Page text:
Poet: Bernie Buchin The Write Place
Bernie Buchin penned this poem in 1933, but there are likely many students today who can relate to the "dreaming boy".
When you're sitting at school, and the subjects a bore,
You think of the summer, and the briny sea-shore,
With hands on your chin, you sadly exclaim,
That going to school is a waste and a shame.
You gaze at the ceiling with dull, dreamy eyes,
Pretending above you are bright, sunny skies,
You slouch half asleep a-feeling so tired,
When suddenly at you a question is fired.
You ask for the question as you slowly rise,
You're very surprised as the teacher replies,
"Get down to the office, at once, sleepy head,
You ought to stay home, and lie in your bed."
You go to the office, with tired, lagging feet,
A-wishing you had not, dozed off in your seat,
Then into the office, you so slowly go,
You tell to the principal your tale of woe.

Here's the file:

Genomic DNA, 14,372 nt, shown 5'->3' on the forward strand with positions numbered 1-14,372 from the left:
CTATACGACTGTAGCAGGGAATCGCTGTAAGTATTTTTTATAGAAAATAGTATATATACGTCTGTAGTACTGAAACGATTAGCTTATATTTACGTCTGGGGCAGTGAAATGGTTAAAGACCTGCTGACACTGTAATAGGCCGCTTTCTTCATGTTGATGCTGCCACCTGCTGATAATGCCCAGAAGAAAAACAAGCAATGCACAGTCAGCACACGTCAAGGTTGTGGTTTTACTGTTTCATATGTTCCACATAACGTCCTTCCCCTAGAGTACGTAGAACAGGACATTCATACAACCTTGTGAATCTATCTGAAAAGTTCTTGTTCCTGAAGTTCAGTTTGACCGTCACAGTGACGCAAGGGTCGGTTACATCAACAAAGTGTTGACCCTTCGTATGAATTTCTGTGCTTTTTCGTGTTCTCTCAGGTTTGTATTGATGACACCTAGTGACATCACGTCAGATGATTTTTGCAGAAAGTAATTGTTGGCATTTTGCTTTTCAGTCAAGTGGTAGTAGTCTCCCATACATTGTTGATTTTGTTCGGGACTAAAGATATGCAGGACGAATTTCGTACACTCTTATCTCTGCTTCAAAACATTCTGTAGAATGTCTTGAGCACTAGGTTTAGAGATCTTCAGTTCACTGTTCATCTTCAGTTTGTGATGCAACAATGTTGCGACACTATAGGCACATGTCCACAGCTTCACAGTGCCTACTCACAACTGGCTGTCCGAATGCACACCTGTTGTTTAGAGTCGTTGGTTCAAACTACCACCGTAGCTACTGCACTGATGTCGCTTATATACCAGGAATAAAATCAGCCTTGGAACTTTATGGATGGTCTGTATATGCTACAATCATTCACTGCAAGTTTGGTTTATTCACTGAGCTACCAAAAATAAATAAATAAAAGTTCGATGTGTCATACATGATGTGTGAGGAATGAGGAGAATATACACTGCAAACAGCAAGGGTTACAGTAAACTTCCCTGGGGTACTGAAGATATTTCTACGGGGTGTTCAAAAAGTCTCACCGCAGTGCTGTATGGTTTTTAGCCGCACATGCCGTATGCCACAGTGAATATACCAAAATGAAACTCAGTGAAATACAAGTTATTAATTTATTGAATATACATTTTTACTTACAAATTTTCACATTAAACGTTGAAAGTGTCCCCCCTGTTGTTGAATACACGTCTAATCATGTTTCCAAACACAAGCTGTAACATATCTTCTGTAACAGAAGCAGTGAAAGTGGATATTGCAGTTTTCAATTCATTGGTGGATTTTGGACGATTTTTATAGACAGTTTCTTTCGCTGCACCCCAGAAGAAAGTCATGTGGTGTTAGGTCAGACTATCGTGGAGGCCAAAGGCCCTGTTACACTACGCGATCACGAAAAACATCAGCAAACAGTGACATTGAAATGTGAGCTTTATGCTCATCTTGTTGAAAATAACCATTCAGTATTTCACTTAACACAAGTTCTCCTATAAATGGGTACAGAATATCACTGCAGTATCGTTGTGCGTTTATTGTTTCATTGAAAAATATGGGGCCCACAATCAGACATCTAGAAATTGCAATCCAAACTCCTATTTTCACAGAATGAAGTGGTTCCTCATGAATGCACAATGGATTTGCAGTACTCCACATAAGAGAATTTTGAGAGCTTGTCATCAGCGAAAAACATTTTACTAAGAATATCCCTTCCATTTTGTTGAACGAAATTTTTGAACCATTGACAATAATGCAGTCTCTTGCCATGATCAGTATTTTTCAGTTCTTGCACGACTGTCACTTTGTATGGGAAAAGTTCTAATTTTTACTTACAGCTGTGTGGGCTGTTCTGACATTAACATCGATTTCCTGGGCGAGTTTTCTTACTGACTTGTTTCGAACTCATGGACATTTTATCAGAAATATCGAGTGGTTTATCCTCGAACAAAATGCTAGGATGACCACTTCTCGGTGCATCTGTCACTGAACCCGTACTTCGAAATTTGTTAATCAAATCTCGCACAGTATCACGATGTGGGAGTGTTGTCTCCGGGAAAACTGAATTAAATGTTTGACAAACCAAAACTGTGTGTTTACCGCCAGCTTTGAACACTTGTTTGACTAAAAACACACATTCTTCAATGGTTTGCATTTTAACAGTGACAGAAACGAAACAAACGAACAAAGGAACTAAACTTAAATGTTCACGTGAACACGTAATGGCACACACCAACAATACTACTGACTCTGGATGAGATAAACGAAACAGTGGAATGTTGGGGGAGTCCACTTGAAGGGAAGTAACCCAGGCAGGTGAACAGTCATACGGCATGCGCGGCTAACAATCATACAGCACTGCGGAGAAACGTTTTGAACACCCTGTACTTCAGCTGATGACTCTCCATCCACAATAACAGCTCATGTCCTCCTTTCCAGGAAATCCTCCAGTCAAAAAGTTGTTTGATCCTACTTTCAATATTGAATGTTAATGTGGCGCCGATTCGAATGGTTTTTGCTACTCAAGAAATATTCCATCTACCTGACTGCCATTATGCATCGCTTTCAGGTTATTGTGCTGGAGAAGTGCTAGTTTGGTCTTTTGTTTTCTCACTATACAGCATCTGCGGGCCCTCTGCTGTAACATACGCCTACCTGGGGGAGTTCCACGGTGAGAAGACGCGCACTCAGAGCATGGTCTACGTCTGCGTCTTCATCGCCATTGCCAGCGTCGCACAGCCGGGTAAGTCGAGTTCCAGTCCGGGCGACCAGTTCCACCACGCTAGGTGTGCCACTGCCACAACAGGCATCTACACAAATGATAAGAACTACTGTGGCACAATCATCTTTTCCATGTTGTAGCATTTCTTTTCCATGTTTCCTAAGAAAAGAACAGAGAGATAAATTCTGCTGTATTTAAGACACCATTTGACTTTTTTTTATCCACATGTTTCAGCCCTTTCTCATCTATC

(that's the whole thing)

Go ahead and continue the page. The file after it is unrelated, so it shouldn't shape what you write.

"My boy," he exclaims, "when a question is asked,
I think it is not a very big task,
To be all alert, and at full attention,
It's your first offense? One hour's detention."
With head bent so low you go to your room,
Thinking that life is full of black gloom,
Thinking the world is without any joy,
For an innocent, harmless, dreaming boy.
But, mark, in the end, school's not quite so bad,
And in days soon to come you will surely be glad,
That you came to your school and of lessons took heed,
For it helps you along when you’re badly in need.
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